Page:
The Telecommunications system is directly tied to the TCS scripting implementation. It comes with the following functions and features.


Realtime signal modification

If the code is set to execute automatically, signals will first execute stored server code. Signal information is stored in the following variables:

$source  // the source of the signal
$content // the content of the signal
$freq    // the frequency of the signal
$pass    // determines if the signal will be broadcasted
$job     // the job (only for radio messages) of the operator

Functions

TCS also comes with the following functions (parameters may be ignored for automatic assignment):


broadcast()

broadcast(message, frequency, source, job)

Sends a radio signal to neighboring subspace broadcasters to broadcast with the following parameters.

message: The radio message. (If this value is empty then the output will be just a "*beep*".
frequency: The frequency to broadcast to.
source: The name of the broadcaster. If the source name is not in a server-side voice databank (voice analysis is performed every time a person speaks over a channel) the name will appear in UPPERCASE and Italicized to indicate a synthesized voice job
job: The job of the orator.

Examples:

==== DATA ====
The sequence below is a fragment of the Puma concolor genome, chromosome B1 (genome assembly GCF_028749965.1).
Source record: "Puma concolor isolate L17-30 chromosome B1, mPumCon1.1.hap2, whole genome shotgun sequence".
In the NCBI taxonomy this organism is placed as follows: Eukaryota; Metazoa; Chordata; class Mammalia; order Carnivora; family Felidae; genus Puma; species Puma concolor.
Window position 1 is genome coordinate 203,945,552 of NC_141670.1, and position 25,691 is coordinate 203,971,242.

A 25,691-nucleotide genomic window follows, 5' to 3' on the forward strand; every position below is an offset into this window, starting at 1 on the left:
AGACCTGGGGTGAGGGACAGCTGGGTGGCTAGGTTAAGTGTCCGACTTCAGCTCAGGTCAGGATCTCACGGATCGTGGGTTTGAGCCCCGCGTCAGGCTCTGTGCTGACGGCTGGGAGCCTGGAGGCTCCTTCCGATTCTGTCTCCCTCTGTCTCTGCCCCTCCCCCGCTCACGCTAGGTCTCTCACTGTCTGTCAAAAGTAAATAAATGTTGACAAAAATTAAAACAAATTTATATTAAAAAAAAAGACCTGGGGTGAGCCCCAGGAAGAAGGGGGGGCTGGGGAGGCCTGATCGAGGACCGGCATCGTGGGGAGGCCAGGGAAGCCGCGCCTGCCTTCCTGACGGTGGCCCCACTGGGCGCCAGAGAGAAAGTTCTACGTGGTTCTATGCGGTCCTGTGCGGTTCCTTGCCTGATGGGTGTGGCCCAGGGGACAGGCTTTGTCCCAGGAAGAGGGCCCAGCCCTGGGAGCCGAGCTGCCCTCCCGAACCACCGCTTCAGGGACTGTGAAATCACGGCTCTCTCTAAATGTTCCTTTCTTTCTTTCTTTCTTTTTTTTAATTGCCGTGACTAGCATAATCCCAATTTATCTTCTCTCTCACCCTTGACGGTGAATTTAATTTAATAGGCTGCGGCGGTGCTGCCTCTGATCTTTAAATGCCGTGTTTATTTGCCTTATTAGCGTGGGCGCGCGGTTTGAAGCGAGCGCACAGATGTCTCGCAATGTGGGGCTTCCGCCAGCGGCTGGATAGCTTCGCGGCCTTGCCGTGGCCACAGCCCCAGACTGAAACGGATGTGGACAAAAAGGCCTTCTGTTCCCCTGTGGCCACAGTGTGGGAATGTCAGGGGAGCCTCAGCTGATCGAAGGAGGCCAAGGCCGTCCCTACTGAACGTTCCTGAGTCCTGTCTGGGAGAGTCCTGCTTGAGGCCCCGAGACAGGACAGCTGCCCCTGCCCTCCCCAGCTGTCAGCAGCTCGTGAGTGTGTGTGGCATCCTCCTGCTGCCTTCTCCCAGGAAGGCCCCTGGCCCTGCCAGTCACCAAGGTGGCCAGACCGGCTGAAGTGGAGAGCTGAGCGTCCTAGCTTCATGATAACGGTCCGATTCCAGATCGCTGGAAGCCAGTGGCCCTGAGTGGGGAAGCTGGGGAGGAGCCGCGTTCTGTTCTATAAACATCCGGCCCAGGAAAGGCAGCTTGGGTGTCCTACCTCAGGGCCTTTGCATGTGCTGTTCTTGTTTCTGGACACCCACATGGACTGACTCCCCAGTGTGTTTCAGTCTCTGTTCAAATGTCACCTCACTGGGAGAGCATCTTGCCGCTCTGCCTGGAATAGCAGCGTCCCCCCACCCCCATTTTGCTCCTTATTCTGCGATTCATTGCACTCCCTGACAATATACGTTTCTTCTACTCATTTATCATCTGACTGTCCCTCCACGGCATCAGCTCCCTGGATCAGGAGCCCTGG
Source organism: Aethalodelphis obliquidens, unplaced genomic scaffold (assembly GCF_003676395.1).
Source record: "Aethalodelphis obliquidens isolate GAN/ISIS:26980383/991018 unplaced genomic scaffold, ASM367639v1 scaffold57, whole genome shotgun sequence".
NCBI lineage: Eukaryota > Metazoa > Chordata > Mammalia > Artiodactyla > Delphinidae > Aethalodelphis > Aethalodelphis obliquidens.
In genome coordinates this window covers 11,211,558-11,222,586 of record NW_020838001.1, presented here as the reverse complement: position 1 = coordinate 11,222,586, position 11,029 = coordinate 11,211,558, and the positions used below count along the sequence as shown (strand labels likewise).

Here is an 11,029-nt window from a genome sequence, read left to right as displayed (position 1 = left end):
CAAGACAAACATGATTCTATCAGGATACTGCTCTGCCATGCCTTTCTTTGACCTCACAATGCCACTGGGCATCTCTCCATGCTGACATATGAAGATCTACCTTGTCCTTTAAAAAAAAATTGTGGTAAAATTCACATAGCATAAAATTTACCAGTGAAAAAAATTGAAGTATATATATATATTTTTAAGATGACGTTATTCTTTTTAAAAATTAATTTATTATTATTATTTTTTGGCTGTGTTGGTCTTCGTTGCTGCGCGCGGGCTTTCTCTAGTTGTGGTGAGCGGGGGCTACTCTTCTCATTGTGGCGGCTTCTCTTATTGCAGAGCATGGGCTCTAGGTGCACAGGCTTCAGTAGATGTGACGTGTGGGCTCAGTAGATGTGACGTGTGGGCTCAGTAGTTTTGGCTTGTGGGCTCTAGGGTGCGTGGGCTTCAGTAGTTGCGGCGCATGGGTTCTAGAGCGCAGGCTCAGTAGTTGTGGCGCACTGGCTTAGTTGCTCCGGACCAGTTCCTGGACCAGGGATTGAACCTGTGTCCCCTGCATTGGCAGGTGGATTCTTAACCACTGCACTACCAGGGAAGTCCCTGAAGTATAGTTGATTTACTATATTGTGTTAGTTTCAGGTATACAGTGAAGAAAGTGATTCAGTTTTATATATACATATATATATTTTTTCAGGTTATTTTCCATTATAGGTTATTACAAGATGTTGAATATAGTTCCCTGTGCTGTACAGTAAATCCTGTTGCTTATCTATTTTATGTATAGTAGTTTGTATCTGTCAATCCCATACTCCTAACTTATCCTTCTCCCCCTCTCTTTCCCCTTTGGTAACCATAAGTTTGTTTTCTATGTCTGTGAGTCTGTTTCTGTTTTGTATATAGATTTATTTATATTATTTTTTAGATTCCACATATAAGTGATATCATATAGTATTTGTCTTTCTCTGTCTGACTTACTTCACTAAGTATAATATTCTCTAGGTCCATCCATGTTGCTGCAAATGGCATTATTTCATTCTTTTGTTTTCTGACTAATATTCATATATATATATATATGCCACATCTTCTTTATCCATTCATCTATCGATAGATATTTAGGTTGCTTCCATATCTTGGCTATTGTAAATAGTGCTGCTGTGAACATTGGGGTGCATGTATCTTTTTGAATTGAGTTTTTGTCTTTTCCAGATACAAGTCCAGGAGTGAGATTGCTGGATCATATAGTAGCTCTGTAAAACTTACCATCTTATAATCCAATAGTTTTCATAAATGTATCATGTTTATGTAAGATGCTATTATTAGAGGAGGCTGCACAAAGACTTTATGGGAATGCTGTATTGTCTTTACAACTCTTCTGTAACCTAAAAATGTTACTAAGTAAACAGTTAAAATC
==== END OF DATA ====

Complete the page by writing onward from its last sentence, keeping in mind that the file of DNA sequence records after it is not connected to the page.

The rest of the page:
broadcast("Hello world!");

defaults:
frequency: 1459
source: the server name
job: None

broadcast("HELP GRIEFF", 1459, "Burer", "Security Officer");

signal()

signal(frequency, code)

Sends a signal to the frequency, with the code. This works exactly like a remote signaler.

frequency: The frequency to send to.
code: The code to attach to the signal.

Examples:

signal(1359, 25);

defaults:
frequency: 1459
code: 30

mem()

mem(key, value)

Variables declared in a script expire after the script has finished executing. The mem function allows you to save persistent information to the server's memory to be retrieved by future executions of the script. Each telecommunications server contains its own separate databank, which is basically a hash table/dictionary, a data structure consisting of a set of key-value pairs. When called with just the key as an argument, mem will return the associated value. When called with two arguments, mem will set the value associated with the key. It is possible to store any kind of variables, integers, strings and even vectors.

key: A string used to identify the variable to be saved.
value: The information you want to store for future use. Can be any type.

Examples:

$source = "Jarsh Mellow";
mem($source + "'s Mom");  // returns the value associated with the key "Jarsh Mellow's Mom". Returns null/0 if not found
mem($source + "'s Mom", "Lindsay Donk"); // sets the value associated with the key "Jarsh Mellow's Mom" to "Lindsay Donk".

Examples

Here are a few examples. You can find more useful snippets here.

Chat calculator

A simple chat calculator, divide doesn't work cause of some bug with the / operator.
Type "/calc 1+1" in chat and watch the magic happen.

$expld1 = explode($content, " ");
if(at($expld1, 1) ==  "/calc")
{
	$s = at($expld1, 2);
	$found = 0;
	if(find($s, "+") && $found == 0)
	{
		$expld2 = explode($s, "+");
		broadcast($s + " = " + tostring(tonum(at($expld2,1)) + tonum(at($expld2,2))), $freq, "LINDSAY", "CALCULATER");